YUMA, Arizona (CNN) -- At 13, Michelle Cedillo can't speak, wears a diaper and requires round-the-clock monitoring in case she has a seizure. While her peers go to school or the mall or spend time with friends, the Yuma, Arizona, teenager remains at home, where she entertains herself with picture books and "Sesame Street" and "Blue's Clues" DVDs.

Dr. Marcel Kinsbourne, a pediatric neurologist who is a professor at The New School in New York, testified that he thought the measles vaccine was a "substantial factor" in causing the girl's autism. Traces of the measles virus were found in Michelle's gut, leading the Oxford University-trained doctor to conclude the girl's immune system had not rejected the virus. Kinsbourne told the court the measles virus invaded cells in Michelle's brain, resulting in her autism.

Michelle has no idea she is at thecenter of a court case pitting thousands of families of children with autism against the medical establishment. A number of prestigious medical institutions say there is no link between vaccines and autism. The families believe vaccines caused their children's autism, and they've taken their case to court.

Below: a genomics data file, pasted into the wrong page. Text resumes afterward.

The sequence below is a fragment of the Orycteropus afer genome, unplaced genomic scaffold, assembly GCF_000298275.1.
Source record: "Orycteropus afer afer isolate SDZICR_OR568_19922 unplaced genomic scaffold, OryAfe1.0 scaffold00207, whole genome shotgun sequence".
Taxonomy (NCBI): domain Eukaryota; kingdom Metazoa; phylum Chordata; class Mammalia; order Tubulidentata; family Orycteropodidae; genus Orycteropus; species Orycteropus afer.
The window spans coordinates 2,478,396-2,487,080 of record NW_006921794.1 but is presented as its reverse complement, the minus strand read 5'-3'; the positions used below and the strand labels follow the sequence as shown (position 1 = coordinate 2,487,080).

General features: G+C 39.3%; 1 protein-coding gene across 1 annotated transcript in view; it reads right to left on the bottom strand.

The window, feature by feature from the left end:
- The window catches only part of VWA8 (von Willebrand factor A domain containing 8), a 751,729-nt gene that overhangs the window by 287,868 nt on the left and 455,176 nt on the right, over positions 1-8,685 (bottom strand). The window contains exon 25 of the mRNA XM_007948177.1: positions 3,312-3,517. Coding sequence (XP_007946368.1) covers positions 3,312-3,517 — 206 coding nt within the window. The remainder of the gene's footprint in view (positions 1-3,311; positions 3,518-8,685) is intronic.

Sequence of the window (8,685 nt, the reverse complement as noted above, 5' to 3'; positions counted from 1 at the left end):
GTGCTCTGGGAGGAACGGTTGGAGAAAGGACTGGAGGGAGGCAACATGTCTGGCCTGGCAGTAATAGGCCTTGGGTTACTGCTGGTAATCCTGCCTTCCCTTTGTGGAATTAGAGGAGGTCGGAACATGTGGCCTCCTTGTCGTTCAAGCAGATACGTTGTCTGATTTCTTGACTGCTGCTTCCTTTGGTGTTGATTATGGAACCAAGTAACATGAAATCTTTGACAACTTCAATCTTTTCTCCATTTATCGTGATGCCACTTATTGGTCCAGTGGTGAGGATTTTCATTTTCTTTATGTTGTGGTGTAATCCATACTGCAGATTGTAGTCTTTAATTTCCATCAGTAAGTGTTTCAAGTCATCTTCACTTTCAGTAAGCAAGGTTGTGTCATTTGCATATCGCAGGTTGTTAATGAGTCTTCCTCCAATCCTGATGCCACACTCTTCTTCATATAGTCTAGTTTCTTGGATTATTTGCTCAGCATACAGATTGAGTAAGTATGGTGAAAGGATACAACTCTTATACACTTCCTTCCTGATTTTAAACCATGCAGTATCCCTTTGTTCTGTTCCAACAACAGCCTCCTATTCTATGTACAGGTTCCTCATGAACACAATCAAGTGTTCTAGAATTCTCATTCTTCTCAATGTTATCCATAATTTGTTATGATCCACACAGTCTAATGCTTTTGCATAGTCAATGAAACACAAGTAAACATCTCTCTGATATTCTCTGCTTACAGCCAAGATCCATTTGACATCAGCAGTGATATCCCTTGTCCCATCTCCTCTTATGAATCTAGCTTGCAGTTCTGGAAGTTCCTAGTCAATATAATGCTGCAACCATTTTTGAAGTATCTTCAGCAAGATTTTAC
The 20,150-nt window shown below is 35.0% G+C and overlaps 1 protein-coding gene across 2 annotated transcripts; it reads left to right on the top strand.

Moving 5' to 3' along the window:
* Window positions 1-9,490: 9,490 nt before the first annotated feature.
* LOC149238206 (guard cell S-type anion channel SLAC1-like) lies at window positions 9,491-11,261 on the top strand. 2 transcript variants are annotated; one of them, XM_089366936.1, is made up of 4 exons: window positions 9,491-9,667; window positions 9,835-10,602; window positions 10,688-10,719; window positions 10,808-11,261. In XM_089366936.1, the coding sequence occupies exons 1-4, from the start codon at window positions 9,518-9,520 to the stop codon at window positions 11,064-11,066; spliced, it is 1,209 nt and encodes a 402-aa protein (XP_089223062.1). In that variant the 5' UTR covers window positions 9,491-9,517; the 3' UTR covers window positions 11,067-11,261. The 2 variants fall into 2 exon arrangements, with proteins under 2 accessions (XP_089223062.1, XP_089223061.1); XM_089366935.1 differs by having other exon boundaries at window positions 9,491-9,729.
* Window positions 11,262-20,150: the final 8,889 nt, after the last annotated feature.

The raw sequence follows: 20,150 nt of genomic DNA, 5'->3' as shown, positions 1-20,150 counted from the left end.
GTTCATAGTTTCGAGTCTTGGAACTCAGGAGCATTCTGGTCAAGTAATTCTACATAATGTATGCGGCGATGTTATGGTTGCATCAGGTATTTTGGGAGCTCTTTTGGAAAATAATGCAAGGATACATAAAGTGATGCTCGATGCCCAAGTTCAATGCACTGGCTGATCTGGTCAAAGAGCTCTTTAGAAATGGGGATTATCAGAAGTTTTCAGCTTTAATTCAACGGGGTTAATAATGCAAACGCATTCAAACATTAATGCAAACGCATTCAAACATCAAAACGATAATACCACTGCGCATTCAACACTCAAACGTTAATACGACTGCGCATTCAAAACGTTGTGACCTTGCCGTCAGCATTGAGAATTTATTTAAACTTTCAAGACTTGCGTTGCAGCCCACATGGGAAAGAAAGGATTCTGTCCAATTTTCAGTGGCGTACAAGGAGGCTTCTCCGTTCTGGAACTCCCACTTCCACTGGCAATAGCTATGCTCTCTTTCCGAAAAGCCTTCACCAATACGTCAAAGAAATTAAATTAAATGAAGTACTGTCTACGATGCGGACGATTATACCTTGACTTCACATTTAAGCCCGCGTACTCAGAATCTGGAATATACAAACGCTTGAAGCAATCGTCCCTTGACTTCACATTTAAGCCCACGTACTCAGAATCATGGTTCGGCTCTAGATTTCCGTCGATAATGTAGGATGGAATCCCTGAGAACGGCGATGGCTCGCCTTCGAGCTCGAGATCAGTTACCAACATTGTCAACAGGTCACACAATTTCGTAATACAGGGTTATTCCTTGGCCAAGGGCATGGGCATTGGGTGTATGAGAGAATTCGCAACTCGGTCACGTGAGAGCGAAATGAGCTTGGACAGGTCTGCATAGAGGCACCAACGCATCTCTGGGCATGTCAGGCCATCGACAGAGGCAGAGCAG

"I think there is a link," says Theresa Cedillo, Michelle's mother.

Theresa and her husband, Mike, say their only child was a happy, engaged toddler who responded to her name, said "mommy" and "daddy" and was otherwise normal until she received a measles, mumps and rubella (MMR) vaccine at 15 months.

Click here for entire story.


More Students With Asperger Syndrome Going to College
Some Schools Have Programs to Help Autistic Students

April 2, 2008